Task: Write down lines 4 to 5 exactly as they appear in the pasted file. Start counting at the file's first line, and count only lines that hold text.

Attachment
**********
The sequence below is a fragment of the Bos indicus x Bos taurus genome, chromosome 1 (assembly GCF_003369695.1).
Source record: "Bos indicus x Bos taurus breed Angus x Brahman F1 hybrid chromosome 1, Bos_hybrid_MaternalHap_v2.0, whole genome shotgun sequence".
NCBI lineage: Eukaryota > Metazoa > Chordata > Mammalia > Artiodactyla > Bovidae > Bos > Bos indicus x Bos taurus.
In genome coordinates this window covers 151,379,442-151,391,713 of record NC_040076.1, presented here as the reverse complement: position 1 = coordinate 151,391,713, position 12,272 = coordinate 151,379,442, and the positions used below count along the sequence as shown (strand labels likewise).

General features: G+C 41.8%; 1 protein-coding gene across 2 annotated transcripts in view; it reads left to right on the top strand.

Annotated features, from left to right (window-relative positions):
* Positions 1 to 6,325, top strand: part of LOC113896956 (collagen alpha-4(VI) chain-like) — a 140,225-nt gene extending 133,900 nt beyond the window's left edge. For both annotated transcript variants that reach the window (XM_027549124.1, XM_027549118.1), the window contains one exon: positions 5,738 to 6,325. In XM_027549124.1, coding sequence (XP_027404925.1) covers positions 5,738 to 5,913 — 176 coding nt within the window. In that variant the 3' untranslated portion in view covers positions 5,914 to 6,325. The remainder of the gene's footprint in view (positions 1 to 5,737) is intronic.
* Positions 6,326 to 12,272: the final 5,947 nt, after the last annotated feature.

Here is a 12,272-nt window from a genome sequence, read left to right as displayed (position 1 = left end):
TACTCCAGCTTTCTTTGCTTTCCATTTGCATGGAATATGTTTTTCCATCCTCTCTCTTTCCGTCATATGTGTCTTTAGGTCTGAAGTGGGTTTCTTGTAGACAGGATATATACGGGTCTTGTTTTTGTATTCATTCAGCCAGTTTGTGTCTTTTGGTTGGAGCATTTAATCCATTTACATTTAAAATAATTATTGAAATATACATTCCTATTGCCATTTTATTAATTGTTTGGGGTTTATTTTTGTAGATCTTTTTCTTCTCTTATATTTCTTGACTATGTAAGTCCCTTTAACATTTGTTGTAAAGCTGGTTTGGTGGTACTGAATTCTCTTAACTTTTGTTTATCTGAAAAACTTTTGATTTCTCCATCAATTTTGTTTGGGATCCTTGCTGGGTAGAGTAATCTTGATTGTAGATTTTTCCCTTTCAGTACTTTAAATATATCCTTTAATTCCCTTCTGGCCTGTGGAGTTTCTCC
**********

In genome coordinates this window covers 151,379,442-151,391,713 of record NC_040076.1, presented here as the reverse complement: position 1 = coordinate 151,391,713, position 12,272 = coordinate 151,379,442, and the positions used below count along the sequence as shown (strand labels likewise).

General features: G+C 41.8%; 1 protein-coding gene across 2 annotated transcripts in view; it reads left to right on the top strand.